| Published: September 25, 2014
Adjustment, Emotional Control and Perceived Loneliness among Adolescents
Adjustment is the behavioral process by which humans and other animals maintain equilibrium among their various needs or between their needs and the obstacles of their environments. A sequence of adjustment begins when a need is felt and ends when it is satisfied. Hungry people, for example, are stimulated by their physiological state to seek food. When they eat, they reduce the stimulating condition that impelled them to activity, and they are thereby adjusted to this particular need. In general, the adjustment process involves four parts: (1) a need or motive in the form of a strong persistent stimulus, (2) the thwarting or no fulfillment of this need, (3) varied activity, or exploratory behavior accompanied by problem solving, and (4) some response that removes or at least reduces the initiating stimulus and completes the adjustment. Social and cultural adjustments are similar to physiological adjustments. People strive to be comfortable in their surroundings and to have their psychological needs (such as love or affirmation) met through the social networks they inhabit. When needs arise, especially in new or changed surroundings, they impel interpersonal activity meant to satisfy those needs. In this way, people increase their familiarity and comfort with their environments, and they come to expect that their needs will be met in the future through their social networks. On-going difficulties in social and cultural adjustment may be accompanied by anxiety or depression. Psychology of Adjustment is an applied Psychology course that teaches the basics of human adjustment in everyday life. Applications of the concepts taught in this course help students understand themselves better, change their behaviors, and enhance their relationships. The term adjustment is often used as a synonym for accommodation and adaptation. Strictly speaking, the term denotes the results of equilibrium, which may be affect by either of these processes (Monroe, 1990). It is used to emphasize the individual’s struggle to along or survive in his or her social and physical environment. Good (1959) sates that adjustment is the process of finding and adopting modes of behavior suitable to the environment or the changes in the environment. Shafer (1961) emphasized that adjustment is the process by which a living organism maintains a balance between its needs and the circumstances that in fluency the satisfaction of these needs .Kulshrestha (1979) explained that the adjustment process is a way in which the individual attempts to deal with stress, tensions, conflicts etc., and meet his or her needs. In this process, the individual also makes efforts to maintain harmonious relationships with the environment.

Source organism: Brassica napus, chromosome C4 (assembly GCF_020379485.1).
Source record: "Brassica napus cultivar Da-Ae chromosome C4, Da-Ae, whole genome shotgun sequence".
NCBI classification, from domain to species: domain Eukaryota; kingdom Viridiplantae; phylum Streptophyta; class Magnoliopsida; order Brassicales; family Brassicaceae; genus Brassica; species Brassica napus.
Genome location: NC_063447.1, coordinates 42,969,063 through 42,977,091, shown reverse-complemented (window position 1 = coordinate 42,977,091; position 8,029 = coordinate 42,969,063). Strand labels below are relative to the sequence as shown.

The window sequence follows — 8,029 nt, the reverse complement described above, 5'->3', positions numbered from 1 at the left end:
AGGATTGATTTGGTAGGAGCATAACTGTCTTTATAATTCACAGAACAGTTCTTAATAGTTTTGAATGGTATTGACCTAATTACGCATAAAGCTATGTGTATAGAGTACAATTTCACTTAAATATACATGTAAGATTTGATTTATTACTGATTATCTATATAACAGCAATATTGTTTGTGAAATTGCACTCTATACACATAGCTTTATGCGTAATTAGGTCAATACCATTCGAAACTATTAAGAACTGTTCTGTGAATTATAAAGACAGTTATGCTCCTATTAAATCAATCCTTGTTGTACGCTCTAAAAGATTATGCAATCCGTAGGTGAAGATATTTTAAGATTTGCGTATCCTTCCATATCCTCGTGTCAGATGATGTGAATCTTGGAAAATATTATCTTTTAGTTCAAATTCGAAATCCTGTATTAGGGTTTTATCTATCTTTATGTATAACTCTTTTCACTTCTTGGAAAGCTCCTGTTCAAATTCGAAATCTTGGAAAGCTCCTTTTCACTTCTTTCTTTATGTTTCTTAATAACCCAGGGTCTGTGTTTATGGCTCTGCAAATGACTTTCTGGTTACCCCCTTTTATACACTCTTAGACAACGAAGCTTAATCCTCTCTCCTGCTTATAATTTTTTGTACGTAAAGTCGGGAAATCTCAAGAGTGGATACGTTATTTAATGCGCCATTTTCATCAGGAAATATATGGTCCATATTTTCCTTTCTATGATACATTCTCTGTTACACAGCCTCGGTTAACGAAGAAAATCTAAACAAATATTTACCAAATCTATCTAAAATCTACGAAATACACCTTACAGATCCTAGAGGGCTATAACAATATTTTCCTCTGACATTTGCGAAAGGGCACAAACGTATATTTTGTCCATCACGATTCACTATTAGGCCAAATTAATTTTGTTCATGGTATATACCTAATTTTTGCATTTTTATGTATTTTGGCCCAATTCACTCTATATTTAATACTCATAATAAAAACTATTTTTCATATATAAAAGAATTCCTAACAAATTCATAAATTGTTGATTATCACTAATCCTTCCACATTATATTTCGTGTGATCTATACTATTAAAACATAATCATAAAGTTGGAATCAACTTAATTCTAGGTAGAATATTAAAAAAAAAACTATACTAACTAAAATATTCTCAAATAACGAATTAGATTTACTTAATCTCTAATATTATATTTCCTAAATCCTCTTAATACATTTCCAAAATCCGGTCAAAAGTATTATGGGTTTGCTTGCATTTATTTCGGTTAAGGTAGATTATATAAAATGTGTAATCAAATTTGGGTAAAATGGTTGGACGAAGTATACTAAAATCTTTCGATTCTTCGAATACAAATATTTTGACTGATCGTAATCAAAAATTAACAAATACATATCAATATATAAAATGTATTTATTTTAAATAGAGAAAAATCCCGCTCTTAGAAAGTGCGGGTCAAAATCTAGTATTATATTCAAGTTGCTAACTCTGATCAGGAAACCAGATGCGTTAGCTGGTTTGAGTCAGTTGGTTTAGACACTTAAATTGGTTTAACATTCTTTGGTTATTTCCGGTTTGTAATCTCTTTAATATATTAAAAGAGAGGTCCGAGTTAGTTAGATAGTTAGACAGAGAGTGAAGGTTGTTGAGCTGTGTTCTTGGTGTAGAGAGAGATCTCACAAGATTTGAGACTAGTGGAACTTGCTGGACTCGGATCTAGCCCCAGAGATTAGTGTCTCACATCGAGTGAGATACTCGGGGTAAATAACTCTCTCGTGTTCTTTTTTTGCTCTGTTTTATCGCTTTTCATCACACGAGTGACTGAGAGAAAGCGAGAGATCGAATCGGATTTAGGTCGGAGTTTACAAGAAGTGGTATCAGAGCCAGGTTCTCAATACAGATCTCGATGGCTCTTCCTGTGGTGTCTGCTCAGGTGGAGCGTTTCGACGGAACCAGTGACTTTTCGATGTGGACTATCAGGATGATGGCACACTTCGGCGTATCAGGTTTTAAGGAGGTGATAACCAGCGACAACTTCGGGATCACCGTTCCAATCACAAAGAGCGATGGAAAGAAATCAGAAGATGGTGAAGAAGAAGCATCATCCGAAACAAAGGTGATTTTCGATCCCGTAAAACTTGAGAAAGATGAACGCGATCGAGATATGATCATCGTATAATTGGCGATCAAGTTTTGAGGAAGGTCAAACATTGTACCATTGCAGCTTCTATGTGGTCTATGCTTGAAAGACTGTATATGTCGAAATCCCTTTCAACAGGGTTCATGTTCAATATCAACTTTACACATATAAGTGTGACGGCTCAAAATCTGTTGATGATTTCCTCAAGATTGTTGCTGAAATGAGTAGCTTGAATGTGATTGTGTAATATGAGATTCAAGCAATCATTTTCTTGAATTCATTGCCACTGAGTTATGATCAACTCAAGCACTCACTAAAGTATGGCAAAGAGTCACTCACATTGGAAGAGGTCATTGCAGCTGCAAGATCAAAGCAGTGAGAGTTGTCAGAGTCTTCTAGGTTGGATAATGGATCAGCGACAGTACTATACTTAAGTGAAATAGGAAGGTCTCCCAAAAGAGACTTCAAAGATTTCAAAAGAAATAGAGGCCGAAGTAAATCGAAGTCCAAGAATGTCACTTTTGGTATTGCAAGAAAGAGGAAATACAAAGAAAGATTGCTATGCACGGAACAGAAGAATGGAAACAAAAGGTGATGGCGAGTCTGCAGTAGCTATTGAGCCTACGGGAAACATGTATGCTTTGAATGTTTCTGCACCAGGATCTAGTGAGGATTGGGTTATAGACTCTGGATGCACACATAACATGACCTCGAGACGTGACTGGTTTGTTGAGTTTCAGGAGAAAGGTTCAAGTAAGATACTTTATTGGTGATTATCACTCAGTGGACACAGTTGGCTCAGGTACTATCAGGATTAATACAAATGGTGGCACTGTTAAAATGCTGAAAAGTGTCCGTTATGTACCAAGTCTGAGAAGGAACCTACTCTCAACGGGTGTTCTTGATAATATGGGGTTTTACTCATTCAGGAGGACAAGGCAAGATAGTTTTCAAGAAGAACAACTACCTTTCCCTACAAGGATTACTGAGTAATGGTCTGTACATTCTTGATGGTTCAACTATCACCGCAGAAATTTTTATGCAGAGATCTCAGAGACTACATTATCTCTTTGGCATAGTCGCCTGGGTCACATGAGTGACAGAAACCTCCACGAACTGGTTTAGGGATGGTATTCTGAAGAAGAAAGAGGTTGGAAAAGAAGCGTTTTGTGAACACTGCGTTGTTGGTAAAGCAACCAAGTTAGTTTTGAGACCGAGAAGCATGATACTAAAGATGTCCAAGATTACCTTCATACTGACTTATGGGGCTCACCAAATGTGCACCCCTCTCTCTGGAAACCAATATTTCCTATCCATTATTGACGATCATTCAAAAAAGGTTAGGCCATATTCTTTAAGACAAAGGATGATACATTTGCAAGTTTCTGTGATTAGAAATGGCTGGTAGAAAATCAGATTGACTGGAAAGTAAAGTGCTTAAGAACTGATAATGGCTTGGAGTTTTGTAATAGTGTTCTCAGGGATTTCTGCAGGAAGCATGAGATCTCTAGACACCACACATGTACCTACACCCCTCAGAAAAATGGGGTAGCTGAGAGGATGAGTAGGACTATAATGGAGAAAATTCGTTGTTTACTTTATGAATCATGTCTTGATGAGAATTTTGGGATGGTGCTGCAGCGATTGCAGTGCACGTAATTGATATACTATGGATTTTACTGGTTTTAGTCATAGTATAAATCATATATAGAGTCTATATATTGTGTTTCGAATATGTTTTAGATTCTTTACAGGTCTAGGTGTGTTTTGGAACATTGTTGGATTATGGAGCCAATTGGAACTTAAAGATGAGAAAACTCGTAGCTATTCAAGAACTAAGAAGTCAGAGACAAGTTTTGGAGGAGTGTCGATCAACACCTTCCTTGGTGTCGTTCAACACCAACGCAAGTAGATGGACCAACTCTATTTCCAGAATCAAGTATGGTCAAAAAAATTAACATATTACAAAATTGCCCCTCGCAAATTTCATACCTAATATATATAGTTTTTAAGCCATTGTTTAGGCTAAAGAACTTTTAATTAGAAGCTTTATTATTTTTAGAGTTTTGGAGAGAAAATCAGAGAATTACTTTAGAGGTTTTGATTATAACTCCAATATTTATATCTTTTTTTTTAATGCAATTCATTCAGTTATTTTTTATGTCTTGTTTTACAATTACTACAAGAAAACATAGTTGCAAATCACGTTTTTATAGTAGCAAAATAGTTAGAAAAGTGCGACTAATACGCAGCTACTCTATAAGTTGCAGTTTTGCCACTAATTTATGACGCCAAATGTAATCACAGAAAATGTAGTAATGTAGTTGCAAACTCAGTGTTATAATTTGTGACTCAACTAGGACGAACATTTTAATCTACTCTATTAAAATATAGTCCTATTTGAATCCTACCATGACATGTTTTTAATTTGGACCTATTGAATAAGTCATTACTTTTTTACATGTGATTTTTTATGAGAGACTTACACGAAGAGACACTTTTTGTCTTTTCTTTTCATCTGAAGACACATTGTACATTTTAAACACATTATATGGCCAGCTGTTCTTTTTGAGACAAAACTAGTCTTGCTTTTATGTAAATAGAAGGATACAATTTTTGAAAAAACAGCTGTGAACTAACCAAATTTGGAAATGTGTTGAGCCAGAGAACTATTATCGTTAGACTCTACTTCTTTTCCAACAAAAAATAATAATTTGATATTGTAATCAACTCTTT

This is an Open Access Research distributed under the terms of the Creative Commons Attribution License (www.creativecommons.org/licenses/by/2.0), which permits unrestricted use, distribution, and reproduction in any Medium, provided the original work is properly cited.
© 2014 A Agarwal
Received: July 02, 2014; Revision Received: August 12, 2014; Accepted: September 25, 2014
Published in Volume 01, Issue 4, July-September, 2014